May 11, 2019
Stacy Walts | Military Times
Here’s the truth: Your military medical occupation training provided you with top-notch education and experience that most civilian programs cannot. You’ve not only received traditional instructional training, but you’ve learned and practiced in some of the best medical labs with the latest simulation technology available. Most importantly, your training gave you real-world, high-pressure experience that cannot be duplicated in traditional civilian training programs.
The problem: Most health care employers do not know what 68W, 4N0X1, HM or other military occupational codes mean in terms of job translation. Additionally, many active duty and transitioning service members are not exactly sure what career path options exist for them.
The good news: If you want to work in health care after your military career, there is a way you can translate your experience into something that is well-known and allows employers to immediately understand your qualifications. Credentialing is a universal indicator of experience that provides a standardized mark to solidify recognition of your competency and knowledge.
More good news: Each branch of the military has funding programs available to help members find information and resources to obtain credentials related to an MOS. In most cases, the cost for preparatory resources and exams are covered entirely by the Credentialing Opportunities Online (COOL) for each service branch or by the GI Bill funding resources.
Health care credentials you can earn today
Your military training and service could make you eligible for one or more of eight allied health certification exams offered by the National Healthcareer Association (NHA). The credentials you earn by taking and passing these exams can lead to careers in a number of professions, such as medical assistant, EKG technician, billing and coding specialist, electronic health record specialist, pharmacy technician and more.
In addition to opening a path to employment in the civilian sector, earning a certification can lead to a higher salary. The Bureau of Labor Statistics tracks earnings of those with certifications and indicates those who hold a certification can earn up to a 46% higher weekly salary. Employers truly want to hire veterans, and by lining up your credentials, you give yourself a path forward, while your experience also elevates you as a top candidate.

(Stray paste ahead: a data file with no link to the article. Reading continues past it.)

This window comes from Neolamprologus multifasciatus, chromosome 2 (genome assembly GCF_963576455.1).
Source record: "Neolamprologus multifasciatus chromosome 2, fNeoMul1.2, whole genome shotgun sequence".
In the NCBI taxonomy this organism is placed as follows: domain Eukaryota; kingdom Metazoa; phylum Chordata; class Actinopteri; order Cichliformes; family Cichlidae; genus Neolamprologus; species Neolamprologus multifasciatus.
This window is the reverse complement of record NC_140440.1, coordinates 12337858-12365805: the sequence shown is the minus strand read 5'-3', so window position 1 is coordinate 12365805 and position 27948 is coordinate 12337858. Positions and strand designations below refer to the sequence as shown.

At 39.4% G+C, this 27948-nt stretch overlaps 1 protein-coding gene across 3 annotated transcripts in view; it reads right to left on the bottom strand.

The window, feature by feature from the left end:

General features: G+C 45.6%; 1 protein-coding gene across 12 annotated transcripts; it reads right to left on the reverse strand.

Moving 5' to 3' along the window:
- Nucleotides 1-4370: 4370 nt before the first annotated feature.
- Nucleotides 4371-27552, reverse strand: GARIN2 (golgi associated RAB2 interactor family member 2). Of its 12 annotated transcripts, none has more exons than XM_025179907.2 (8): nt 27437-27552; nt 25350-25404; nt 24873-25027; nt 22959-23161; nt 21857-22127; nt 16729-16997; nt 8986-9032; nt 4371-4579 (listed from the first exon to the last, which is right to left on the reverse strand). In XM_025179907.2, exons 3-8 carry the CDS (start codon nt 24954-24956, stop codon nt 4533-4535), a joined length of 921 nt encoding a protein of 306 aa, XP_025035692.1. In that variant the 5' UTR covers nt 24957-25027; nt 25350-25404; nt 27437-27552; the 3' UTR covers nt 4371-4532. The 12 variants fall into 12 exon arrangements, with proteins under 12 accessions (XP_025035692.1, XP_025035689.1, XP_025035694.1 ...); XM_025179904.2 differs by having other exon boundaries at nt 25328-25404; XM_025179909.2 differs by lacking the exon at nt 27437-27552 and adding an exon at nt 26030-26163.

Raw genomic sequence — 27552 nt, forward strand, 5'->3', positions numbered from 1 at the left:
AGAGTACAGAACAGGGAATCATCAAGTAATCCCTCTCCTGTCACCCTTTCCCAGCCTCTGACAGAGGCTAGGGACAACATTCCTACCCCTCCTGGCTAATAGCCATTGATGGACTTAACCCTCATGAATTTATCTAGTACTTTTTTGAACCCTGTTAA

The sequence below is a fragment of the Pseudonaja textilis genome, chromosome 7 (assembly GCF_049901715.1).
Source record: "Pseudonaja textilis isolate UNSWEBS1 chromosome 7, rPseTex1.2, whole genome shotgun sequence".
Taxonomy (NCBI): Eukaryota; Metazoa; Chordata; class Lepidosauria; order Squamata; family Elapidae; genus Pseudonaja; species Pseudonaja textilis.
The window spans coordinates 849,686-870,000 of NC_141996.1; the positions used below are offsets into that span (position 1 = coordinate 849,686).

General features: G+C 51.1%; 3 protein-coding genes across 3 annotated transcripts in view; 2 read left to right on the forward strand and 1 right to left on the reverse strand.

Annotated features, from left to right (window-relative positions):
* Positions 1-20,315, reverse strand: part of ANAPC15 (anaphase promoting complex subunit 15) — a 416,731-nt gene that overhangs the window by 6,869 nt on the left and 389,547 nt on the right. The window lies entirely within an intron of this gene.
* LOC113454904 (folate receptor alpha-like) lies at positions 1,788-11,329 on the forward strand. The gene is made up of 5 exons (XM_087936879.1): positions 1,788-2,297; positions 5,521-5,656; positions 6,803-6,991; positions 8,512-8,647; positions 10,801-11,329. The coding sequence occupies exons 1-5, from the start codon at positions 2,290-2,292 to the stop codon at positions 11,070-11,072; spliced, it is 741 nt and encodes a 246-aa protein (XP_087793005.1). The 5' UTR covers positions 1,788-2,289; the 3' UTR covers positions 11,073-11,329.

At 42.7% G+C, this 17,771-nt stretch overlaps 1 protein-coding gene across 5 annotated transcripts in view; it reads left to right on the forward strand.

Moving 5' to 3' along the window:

Carl Vickers, Air Force Veteran and Military Relations Manager for PeopleScout, believes that employers see veterans as ideal candidates when their experience is backed by credentials: “A talent acquisition professional’s dream is to have a pool of military veterans that hold the combination of education, training, and aligned credentials. When applying in the workforce, it is a recipe that makes candidates the most desirable and competitive in the employment market.”
Turning extensive training into stacked credentials
Many of the medical training programs offered through the U.S. Military qualify service members to earn more than one credential, which can help employers better understand the breadth of your training, as well as your skill level.
NHA’s certifications were designed to work together. For example, if you wanted to work toward a career as a medical assistant, you may consider stacking these credentials together:
- Certified Clinical Medical Assistant (CCMA)
- Certified EKG Technician (CET)
- Certified Phlebotomy Technician (CPT)
If you want to work toward a career as a medical administrator, you might find value in stacking the following credentials:
- Certified Billing and Coding Specialist (CBCS)
- Certified Electronic Health Record Specialist (CEHRS)
- Certified Medical Administrative Assistant (CMAA)
Not only do stacked credentials help distinguish you from other job applicants, they can also lead to an increase in pay and faster advancement.
To help employers better understanding your military training and experience, adding credentials behind your name can help translate and show that you’re well-equipped to take on a civilian health care role after completing your military service.
Editor’s note: The following commentary was contributed by Stacy Walts, Director for National Partnerships & Military Liaison for the National Healthcareer Association. The content may be edited for clarity, style and length.